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How to choose the best range cooker

Lynn Wright / 26 May 2016

A range cooker can be a real boon for any kitchen, but choosing the right model can be a challenge. Our guide will help you buy the perfect one for you.

A range cooker in a kitchen setting
Modern range cookers combine cutting-edge technology with stylish good looks

Whether you’re after a country-cottage vibe or stylish hi-tech look, a range cooker can make any kitchen the heart of the home. Modern range cookers combine cutting-edge technology with stylish good looks and a host of labour-saving features to help make cooking an everyday pleasure.

For a full list of essential features read Range cooker features explained.

Range cookers buying guide

Fuel source One of the first considerations when shopping for a range cooker is the type of fuel it will use. Generally, it’s easier and cheaper to stick with the fuel your existing cooker use, as switching electric to gas can result in a heavy installation costs for example. The different fuel types of range cookers are:

  • Electric range cookers are available with different hob types such as ceramic, solid plate and induction. Although more expensive to buy, induction hob cookers deliver quick, even heat and are cheaper to run than other electric hobs. As they use a magenetic field between the heating element and the pan, the hob itself stays cool but you do need to use induction-suitable cookware. You can check your existing cookware by using a fridge magnet. If it sticks, then the pan is magnetic and so can be used on an induction hob.

Most electric range cookers come with one or two fan ovens that ensure fast preheating and cooking times, and more even temperatures.

  • Gas range cookers are cheaper to buy and cost less to run. With their visible heat source, they offer lots of control with the ability to switch instantly from a high heat to a low flame for simmering. Most have mains ignition and some have automatic ignition so the burner ignites as you turn the knob.
  • Dual fuel is the most popular type of range cooker. They combine an easily controllable gas hob with the fast and even cooking of an electric oven. Both gas and dual-fuel range cookers must be fitted by a Gas Safe Registered fitter.

Size Larger than traditional cookers, range cookers come in a range of width sizes  – the most common being 90cm, 100cm and 110cm. Depending on their size, you can expect between five and eight hob burners, two to four ovens, a grill and a warming or storage drawer. If you’ve a compact kitchen but still hanker for the classic cooker look, consider a 60cm mini range cooker with four hobs and double ovens. When measuring up for a range cooker, be sure to check the manufacturer’s recommended gap between the cooker sides and the kitchen cabinets to allow for ventilation, as this can differ from brand to brand.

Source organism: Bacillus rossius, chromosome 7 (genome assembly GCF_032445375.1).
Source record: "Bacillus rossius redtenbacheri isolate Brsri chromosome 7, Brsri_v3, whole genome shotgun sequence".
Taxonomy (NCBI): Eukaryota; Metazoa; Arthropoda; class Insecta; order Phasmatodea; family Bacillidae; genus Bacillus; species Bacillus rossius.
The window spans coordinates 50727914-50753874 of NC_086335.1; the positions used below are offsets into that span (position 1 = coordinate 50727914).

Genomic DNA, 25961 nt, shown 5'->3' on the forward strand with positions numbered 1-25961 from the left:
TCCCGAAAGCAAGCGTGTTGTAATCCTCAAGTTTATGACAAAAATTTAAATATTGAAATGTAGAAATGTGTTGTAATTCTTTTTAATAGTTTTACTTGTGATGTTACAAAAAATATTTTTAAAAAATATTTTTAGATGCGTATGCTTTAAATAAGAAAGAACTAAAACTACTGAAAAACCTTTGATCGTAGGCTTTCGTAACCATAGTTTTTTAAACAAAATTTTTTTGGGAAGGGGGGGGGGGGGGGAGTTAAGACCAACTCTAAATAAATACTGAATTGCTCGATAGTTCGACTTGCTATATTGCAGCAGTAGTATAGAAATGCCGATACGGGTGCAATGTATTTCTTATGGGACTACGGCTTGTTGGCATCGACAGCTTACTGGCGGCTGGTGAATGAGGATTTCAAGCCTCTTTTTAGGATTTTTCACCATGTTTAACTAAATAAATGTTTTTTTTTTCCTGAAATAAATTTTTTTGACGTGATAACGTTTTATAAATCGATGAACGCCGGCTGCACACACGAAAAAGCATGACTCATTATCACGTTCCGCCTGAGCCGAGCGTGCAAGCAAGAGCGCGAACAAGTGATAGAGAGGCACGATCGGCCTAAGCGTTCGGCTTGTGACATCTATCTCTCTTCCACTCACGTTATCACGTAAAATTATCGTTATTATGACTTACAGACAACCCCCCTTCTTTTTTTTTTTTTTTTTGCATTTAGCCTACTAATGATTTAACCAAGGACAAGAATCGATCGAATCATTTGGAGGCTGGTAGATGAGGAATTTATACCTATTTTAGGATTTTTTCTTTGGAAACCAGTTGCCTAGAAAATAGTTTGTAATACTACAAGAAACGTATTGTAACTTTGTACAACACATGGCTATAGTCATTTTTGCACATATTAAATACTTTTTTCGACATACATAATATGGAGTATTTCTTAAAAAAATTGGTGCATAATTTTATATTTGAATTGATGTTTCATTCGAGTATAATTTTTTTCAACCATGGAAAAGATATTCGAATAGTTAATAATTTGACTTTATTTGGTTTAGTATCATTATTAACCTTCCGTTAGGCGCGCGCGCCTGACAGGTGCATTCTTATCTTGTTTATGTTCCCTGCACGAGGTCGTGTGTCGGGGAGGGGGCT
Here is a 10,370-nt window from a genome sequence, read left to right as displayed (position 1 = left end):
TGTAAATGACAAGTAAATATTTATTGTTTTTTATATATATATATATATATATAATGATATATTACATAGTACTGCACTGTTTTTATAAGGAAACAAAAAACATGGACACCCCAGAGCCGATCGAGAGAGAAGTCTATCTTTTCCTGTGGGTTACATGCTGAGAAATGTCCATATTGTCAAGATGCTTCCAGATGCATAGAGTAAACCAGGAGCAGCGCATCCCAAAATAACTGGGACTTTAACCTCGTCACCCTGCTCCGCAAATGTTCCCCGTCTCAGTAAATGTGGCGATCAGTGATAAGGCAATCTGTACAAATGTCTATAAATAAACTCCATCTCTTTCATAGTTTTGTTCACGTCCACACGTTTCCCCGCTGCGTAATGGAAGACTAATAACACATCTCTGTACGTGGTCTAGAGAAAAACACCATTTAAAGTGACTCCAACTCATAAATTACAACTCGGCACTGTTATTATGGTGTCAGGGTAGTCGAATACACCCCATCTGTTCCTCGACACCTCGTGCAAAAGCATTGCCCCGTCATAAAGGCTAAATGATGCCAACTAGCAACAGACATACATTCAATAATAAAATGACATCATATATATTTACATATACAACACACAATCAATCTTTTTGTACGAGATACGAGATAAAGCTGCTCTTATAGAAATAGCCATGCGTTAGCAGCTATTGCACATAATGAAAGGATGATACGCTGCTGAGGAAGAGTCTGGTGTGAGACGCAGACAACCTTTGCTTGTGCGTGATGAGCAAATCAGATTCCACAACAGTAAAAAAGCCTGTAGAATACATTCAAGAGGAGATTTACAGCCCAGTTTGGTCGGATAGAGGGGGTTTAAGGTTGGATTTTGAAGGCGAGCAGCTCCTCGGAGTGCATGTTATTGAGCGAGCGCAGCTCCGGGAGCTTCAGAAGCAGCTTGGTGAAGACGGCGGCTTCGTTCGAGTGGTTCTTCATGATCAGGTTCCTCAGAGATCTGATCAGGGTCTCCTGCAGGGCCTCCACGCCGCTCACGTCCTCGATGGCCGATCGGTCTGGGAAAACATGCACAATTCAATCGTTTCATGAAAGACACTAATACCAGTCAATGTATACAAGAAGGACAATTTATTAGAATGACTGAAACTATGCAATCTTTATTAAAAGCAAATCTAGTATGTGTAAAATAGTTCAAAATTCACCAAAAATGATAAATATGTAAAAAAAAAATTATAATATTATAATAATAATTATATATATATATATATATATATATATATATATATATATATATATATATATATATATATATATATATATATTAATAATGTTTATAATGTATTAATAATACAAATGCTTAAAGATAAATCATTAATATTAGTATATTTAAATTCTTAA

Price Range cookers are expensive with prices starting from around £600 to more than £4,000 for a top-of-the-line model. Mid-priced range cookers around the £1,200 to £1,500 mark come with plenty of features and accessories such as fan-assisted and multi-function ovens, while premium models include self-cleaning options such as catalytic liners and pyrolytic programs as standard.

Features When it comes to range cooker features, there’s a lot to consider. Cooking features and accessories such multi-function ovens, griddles, hot plates and wok burners deliver loads of versatility while an extra compartment for pots and pans can be very useful. As with all cookers, cleaning is a necessary chore so look for a range cooker that offers easy clean features such as catalytic oven liners. These absorb spills and splashes, which then burn off during cooking so you won’t have to clean the sides, back and/or roof of the oven.

Ready to choose the perfect range cooker for you, read our guide to the Five best range cookers.

The opinions expressed are those of the author and are not held by Saga unless specifically stated.

The material is for general information only and does not constitute investment, tax, legal, medical or other form of advice. You should not rely on this information to make (or refrain from making) any decisions. Always obtain independent, professional advice for your own particular situation.

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